26 Things You Should Know About Pregnancy & Everything In Between

As you’ve seen in a few of my previous posts like this one and this one, I have been through quite a few things in my 20 something years of life. More things than some adultier adults. The most important thing is: I have survived!

I want to talk about pregnancy and everything in between: pregnancy, miscarriage, termination & childbirth. No matter what anybody tells you, nobody can really tell you how you will feel about it all. What they can do is give you some general advice that lets you know it is going to be okay and you will get through it all, one way or another.

Pregnancy:

  • Every pregnancy is different. Don’t worry about how someone elses pregnancy is going because even your next pregnancy could be different. Your body is doing something pretty amazing so I guess it’s allowed to change it up sometimes for it’s own fun. Go with it.
  • Some people find their pregnancy easy and some find it hard. That’s okay too. It’s a lot of change in a short space of time and we are allowed to feel however we want. What we shouldn’t do is tell someone how to feel. Just be there for them.
  • Don’t weigh yourself constantly. You may or may not gain a lot of weight. As long as you know you are eating sensibly and staying active, there’s nothing to worry about. You are also allowed a treat every now and then – be kind to yourself. Your mind & body is doing a lot right now!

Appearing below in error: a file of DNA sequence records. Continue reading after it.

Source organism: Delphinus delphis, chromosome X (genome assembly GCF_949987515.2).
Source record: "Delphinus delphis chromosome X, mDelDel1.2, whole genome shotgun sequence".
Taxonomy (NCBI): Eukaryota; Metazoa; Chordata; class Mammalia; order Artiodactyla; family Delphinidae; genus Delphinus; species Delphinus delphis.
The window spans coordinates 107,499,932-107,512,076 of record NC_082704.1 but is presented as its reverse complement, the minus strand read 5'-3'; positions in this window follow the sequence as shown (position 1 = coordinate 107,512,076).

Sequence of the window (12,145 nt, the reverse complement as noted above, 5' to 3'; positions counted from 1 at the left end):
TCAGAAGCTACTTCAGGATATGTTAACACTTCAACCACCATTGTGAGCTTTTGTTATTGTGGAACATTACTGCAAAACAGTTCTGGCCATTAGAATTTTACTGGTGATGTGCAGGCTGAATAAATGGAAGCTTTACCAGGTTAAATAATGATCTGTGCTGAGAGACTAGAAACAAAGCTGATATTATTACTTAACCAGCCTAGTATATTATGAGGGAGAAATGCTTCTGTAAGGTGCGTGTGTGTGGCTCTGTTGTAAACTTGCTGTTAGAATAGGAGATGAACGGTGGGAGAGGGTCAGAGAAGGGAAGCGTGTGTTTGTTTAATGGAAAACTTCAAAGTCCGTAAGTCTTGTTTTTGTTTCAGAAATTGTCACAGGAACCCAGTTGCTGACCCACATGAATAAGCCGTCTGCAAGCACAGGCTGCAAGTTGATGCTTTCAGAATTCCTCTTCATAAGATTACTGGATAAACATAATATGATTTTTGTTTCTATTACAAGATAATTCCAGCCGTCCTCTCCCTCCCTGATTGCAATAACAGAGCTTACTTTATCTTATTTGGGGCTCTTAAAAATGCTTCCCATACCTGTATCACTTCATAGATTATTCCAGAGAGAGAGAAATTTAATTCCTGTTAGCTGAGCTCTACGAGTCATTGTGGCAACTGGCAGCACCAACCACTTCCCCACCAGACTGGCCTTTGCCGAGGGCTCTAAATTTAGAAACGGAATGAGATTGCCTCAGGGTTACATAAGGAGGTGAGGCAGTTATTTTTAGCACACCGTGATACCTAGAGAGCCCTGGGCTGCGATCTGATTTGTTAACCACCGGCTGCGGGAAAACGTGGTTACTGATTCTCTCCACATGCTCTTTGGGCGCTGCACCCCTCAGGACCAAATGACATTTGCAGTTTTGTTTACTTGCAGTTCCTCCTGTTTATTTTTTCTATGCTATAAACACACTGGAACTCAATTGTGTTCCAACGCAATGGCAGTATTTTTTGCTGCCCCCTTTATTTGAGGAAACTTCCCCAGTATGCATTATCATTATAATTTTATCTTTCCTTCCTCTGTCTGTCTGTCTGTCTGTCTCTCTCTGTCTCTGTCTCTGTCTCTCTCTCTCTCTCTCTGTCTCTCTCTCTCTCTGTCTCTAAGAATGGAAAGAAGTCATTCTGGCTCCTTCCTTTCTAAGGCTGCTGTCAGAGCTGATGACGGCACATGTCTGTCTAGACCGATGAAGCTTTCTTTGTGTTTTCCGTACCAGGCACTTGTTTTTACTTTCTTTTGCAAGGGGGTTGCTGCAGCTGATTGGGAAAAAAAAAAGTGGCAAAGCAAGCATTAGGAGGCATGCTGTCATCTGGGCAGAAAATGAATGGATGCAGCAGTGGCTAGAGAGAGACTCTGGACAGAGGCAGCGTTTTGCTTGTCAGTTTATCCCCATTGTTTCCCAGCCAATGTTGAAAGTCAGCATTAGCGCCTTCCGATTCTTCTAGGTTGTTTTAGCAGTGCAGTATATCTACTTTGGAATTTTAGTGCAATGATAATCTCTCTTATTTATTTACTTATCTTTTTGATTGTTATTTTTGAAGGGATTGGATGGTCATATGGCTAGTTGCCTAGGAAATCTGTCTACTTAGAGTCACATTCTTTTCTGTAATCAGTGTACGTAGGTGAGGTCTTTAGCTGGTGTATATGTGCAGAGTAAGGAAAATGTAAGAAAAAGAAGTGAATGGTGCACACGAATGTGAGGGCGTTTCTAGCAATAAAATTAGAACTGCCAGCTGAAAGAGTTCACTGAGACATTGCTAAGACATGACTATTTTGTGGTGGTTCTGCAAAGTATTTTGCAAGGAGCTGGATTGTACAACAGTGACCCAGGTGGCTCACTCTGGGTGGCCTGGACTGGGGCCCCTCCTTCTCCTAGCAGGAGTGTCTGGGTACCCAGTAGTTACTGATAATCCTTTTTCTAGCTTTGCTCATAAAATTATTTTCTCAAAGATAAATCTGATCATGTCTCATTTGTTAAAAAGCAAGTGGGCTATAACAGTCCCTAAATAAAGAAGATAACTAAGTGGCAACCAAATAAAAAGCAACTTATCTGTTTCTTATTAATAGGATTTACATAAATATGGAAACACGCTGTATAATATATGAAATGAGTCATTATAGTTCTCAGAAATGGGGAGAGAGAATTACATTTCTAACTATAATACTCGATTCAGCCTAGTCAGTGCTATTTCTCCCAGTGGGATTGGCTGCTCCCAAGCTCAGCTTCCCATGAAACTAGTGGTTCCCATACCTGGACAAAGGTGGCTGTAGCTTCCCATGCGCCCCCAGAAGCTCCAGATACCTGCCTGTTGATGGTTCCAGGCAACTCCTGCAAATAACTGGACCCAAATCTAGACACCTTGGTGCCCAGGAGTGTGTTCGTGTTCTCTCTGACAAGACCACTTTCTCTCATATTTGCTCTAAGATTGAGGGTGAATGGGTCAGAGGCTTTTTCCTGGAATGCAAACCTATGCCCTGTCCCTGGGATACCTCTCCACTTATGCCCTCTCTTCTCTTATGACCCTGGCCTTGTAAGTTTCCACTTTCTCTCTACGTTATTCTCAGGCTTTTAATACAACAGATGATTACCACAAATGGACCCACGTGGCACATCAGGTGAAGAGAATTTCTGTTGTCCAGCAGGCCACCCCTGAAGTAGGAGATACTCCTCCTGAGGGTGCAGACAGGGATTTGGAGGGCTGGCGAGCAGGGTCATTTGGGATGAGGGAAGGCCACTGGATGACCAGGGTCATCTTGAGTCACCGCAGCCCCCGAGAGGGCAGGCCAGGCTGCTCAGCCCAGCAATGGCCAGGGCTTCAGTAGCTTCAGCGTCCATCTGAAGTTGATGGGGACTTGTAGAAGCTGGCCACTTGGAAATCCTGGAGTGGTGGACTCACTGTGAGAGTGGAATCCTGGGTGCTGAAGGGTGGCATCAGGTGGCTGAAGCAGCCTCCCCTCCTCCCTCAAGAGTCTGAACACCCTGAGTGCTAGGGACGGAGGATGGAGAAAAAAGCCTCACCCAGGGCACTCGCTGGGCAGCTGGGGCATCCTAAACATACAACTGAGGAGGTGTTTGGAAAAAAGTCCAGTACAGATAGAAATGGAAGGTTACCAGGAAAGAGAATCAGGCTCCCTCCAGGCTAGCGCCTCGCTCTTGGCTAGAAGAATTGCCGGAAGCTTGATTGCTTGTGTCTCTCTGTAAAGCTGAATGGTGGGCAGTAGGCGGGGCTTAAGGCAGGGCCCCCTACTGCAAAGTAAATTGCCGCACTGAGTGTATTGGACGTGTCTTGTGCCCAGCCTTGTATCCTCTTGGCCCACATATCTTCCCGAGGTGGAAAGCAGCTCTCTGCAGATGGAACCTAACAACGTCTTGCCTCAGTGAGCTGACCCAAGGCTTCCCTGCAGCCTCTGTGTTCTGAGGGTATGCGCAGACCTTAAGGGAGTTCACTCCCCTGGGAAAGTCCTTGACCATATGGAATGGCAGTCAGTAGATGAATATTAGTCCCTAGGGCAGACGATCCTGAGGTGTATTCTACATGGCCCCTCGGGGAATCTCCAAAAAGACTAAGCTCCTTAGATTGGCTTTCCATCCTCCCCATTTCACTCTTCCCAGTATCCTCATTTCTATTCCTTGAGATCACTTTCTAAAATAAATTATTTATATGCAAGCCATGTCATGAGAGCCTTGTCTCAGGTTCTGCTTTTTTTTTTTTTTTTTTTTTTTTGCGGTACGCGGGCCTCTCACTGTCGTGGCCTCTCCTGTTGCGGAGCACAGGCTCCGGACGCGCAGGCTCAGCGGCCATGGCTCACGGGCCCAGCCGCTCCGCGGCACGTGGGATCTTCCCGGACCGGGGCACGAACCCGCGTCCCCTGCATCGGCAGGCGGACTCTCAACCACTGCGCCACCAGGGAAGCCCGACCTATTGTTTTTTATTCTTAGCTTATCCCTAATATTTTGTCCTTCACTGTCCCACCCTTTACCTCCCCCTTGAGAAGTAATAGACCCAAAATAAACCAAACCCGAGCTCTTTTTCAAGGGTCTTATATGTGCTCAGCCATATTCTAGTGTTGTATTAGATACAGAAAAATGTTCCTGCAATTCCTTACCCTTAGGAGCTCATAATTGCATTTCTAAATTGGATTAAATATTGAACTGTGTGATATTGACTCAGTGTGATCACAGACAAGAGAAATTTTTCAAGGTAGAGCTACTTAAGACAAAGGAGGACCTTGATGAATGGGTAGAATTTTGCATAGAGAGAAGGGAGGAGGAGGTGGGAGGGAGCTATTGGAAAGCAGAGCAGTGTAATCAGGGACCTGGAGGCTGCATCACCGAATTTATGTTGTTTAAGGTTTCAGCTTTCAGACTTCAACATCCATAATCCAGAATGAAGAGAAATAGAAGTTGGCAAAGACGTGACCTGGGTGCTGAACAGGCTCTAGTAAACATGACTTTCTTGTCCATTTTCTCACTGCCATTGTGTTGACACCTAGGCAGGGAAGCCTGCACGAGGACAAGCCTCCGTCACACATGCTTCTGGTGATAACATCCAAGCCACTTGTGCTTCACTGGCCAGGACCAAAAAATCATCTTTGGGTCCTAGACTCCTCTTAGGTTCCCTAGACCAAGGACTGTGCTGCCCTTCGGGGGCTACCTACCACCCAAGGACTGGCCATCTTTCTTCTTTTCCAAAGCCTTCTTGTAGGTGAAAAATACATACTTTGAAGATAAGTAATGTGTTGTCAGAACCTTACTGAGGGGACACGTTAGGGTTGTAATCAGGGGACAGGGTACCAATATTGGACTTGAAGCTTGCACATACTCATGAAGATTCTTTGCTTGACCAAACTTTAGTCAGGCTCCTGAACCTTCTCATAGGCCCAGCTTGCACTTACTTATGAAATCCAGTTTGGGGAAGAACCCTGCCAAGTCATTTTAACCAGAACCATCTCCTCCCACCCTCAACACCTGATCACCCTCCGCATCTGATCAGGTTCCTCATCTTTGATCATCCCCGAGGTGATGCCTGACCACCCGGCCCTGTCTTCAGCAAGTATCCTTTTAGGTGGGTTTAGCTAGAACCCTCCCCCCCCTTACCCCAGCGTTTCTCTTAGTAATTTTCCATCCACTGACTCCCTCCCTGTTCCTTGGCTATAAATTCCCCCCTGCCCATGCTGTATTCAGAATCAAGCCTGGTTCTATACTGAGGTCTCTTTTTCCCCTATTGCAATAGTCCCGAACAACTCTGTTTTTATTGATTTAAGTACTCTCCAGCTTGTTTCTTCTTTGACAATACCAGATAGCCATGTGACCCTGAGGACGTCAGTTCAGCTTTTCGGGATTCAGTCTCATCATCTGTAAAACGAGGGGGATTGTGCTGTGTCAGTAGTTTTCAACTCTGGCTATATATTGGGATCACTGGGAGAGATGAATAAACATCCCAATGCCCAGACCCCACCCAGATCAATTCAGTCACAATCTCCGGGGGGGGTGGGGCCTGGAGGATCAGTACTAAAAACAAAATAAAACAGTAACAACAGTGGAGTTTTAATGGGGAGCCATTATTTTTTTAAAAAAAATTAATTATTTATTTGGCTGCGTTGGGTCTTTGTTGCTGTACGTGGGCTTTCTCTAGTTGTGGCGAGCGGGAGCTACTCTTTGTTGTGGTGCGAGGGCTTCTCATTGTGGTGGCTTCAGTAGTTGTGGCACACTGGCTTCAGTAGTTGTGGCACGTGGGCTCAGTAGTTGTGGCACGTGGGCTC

• Childbirth is what you make it (or what your body makes it). Either way, it has to happen. The end result is worth it (but you will never forget what you went through, no matter how hazy it is!).
  • Try to enjoy it while it lasts. I always enjoyed the knowledge that my body was probably the safest place the Mini Me’s were ever going to be and I always miss feeling those kicks.

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    Mini Me 2 definitely caused some fun times…

Termination (Medical & Surgical)

  • Don’t feel judged by society. Avoid social media for opinions and do what is best for you. Only you know if the time is right to be pregnant.
  • You will have to have at least one scan before a termination, you will also have papers to sign – don’t feel guilty about this. If you have a good sonographer, you won’t see the scan or the pictures.
  • A medical termination takes place over 2 days (to my knowledge). On the first day, you take a tablet orally to “stop” the pregnancy. On the following day, you have some tablets inserted vaginally and one anally. This begins the process of the termination, which in essence acts as a miscarriage. You will be offered painkillers when needed and you can get help if any of the tablets make you vomit also. This process usually takes 4-9 hours.
  • A surgical termination (D&C) more often consists of having a general anaesthetic (although occasionally a local anaesthetic will be used) . Whilst you are asleep, your cervix will be Dilated and then the sac and everything along with it will be removed (Cutterage). I went to sleep at 12.15pm and woke up at 12.45pm for an idea of how long the procedure can take without any complications.
  • You can only have a medical termination up to roughly 12 weeks of pregnancy.
  • You might feel relieved, guilty, a sense of loss,regret  and may even need to grieve. Any and all of those feelings are natural and personal to you.
  • If you are not offered counselling but feel you would benefit from it, feel free to ask for it either before your termination or after. Image result for pro choice

Miscarriage